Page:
Took the knife, asked God for guidance, and went ahead and did it. Inserted his pins and yanked him to his feet. Everybody hollered out big war whoops, we hooked him up to his rope, and he went out and made the offering for his family as a first-time sun dancer. A teenager. Out of all the teenagers in the world, out of all the teenage Indians on the rez, out of all the men in his family, he was out there, doing this. He made us all proud.

His parent's gave him that name, Ohitika (Oh-hee-tee-ka). It means 'brave'. Brave, indeed.

Giving us encouragement for the future, there were lots of father/son dancers. In addition to those mentioned above, there was Kakwira, in from Hawaii, dancing with his father and mother, Bro Tom and Sister Loretta. And Norman Afraid Of Bear, teen grandson of our late spiritual leader, Ernest Afraid Of Bear, dancing with his father, Poncho.

Father Paul, who had danced with us for three or four years, sat out this year at 85, also being advised not to stress himself out like that. But he was with us, nonetheless, sleeping in the men's 28 ft. tipi, hanging out under the arbor, and sitting right outside the lodge during sweat each morning and evening, drinking the water right along with us.

"Is it okay if I just call you 'Paul'? I had asked him a few years ago. "I only have two fathers - our heavenly father, and the man who raised me up. I'm not a Catholic."

In a reply that began as a stutter, then spilled out rapidly, he said, "I...I...I'd rather be known as a Sun Dance Brother, than as a priest."

And Beatrice, Loretta's mom and the family matriarch medicine woman who I probably should've mentioned at the top, at 87-years old, out there dancing with us all four days.

Remembering what Jose' had mentioned to the men in sweat one morning about our elderly not thinking five years on down the road, but rather, just the next year in front of them, I shook her hand at the end of the dance, thanked her for being out there with us, and told her I sure hoped she be out there next year, too.

"Thank you," she said sincerely. "I hope so, too."

* The Lakota God, Tunkashila, uses double negatives.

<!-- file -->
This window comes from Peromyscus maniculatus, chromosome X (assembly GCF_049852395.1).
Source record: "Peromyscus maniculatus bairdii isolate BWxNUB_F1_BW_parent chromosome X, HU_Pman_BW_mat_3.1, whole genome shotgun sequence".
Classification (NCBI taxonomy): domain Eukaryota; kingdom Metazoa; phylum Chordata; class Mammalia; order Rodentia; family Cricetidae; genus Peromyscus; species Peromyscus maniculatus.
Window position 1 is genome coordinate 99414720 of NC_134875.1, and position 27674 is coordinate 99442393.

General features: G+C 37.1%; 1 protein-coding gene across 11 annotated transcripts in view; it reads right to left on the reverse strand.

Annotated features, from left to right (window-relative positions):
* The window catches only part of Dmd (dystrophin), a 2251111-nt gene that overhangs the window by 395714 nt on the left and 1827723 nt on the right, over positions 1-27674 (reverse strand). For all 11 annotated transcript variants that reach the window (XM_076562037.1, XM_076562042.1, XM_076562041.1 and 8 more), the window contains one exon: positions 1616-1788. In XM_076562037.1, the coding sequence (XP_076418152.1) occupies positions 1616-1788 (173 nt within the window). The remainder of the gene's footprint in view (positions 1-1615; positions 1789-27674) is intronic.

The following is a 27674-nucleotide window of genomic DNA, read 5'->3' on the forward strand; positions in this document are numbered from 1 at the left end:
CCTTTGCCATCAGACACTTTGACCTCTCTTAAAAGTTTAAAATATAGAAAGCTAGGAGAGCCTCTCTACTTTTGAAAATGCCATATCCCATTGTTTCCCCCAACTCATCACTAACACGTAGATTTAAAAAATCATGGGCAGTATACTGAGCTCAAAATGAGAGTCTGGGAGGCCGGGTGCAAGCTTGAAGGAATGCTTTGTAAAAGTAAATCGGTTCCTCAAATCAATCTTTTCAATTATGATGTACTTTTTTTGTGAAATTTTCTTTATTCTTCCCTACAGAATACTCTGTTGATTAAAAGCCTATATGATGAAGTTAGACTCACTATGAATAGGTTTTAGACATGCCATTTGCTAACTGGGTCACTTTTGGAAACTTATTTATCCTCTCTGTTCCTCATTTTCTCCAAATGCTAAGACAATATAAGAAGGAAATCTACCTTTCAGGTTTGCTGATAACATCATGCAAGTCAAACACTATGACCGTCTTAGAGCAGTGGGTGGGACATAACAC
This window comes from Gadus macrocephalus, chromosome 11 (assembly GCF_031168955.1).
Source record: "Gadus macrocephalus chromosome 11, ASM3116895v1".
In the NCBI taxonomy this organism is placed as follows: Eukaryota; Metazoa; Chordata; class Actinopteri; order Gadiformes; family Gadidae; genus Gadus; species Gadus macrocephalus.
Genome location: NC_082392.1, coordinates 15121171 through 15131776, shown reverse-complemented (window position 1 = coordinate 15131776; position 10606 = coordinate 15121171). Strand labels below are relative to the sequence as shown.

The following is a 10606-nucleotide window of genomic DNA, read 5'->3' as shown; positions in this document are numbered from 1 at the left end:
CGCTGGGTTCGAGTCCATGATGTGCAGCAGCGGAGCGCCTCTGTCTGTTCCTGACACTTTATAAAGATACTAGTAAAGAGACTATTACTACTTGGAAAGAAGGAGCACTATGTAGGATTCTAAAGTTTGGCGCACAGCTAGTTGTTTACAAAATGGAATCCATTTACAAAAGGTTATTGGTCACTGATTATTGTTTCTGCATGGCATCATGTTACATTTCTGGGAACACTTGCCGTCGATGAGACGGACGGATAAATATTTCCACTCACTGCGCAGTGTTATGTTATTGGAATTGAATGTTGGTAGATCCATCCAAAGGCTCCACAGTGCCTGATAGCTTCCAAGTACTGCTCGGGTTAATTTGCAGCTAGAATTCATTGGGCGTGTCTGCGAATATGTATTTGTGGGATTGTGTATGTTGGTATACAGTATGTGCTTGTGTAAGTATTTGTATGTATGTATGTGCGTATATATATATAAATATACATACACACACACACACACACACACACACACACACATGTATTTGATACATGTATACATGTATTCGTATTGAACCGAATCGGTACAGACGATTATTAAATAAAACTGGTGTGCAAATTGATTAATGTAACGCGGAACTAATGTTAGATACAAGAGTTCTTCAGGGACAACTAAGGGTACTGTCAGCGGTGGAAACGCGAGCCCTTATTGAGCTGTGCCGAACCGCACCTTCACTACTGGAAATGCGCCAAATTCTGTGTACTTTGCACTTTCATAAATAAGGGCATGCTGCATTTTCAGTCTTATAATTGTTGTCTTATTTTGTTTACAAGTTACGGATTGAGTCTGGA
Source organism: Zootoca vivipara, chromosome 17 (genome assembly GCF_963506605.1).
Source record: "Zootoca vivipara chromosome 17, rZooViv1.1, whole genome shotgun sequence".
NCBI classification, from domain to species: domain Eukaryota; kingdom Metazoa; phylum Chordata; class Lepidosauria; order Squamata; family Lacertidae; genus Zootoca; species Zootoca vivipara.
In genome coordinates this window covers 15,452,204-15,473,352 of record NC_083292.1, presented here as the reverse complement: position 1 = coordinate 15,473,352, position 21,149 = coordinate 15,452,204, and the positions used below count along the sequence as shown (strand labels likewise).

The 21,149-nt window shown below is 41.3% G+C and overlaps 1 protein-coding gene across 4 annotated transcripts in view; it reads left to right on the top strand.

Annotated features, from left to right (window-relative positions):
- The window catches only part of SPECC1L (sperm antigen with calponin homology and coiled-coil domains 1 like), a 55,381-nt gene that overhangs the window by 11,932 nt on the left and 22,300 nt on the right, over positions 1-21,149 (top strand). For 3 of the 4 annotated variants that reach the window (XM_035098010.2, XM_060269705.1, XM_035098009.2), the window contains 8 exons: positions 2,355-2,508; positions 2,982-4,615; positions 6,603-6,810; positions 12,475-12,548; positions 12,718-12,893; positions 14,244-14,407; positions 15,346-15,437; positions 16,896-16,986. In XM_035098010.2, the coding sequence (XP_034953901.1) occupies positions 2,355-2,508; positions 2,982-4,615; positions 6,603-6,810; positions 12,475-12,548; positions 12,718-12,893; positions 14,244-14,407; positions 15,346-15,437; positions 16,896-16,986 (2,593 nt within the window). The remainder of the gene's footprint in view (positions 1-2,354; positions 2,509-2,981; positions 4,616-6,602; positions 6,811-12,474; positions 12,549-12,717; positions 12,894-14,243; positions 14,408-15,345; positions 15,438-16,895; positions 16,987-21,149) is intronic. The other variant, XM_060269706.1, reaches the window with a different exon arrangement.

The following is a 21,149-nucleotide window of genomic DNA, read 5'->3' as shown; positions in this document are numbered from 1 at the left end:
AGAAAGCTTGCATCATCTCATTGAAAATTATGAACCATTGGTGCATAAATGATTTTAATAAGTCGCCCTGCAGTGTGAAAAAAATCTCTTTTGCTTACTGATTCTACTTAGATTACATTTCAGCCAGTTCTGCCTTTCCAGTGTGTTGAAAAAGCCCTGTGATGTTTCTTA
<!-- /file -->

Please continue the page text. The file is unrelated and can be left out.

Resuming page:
- end

the following personal experience account of the dance was previously published as an emailing. Some readers may have already received it.

wow ! my hair is standing up and i was cringing when i read this...just took a deep breath.
-------------- Original message from victor glover : --------------

Like I said, the American Horse/Afraid Of Bear sun dance in the canyon went quite well, except for Day One when it appeared that everybody but me got the message to line up for entry. I didn't hear no eagle bird whistle, no drum, no 'Hoka Hey!', nuthin' until they started hitting the drum for entry.

Being about the fifth person back, behind Uncle Vern American Horse, who led us, then Kakwira with the buffalo skull, then Tom, then Lou, I had to race past all the women and almost all of the men to my position. Caught up with the procession by the time they were praying to the north.

Nice way to start the dance, huh? Late for the first round, first day. Nice way for a veteran dancer to show everyone that any one of us human beings can fuck up.

Well, there's both advantages and disadvantages to camping in a pup tent by yourself.


Mia informed me that maybe nature would preclude her being able to attend the last three days of the dance, so if I wanted her there with me in the arbor, I'd better pierce on Day One.

"That's cool, Honey," I told her. "It's Father's Day, and I want to relieve the logjam on the last day, anyway."

No problem. Lou, Roy, a few other old-timers and I had routinely pierced on day two every year for the same reason; a half dozen people piercing on the same round on the last day makes for some terribly long rounds, and that's a long time for Loretta to be kneeling at the tree.

But this was the first time I'd ever pierced on the first day, and the first time I'd been the very first dancer to pierce. "Good," someone said. "Set the pace, Bro."

It was Pure Bliss on the buffalo robe. Father's Day. Mia was there, squeezing my hand. Didn't feel a thing.

Didn't feel a thing until I went to break and hit the end of that rope. WHANGGGG! Didn't get free.

Returned to the tree, coiling up my rope and thinking, 'I'll have to hit it harder,' when Tom looked over, saw my look of discouragement, and said matter-of-factly and almost apologetically, 'I had to go deep, Bro. Your pins were thick.'

The day prior to the dance, Bo and I were in Sioux Nation getting last-minute things we'd need for the dance. "Let's add some color to the tree this year," he said, selecting a blue, green, and yellow plastic-coated climbing rope for himself, me, and David Watters, it turned out.

While at the tree, I saw a close-up of their faces in my mind, dancing out there, serious lines of concern etched across their foreheads. They were using the same type of rope, instead of the usual hemp or cheap, Wally World 1/4 inch sissal twine that every other Indian in the world uses.

Snapping me out of it, Tom asked, "You want some help, Bro?"

"Nah," I said, shaking my head. "I'll do it this time."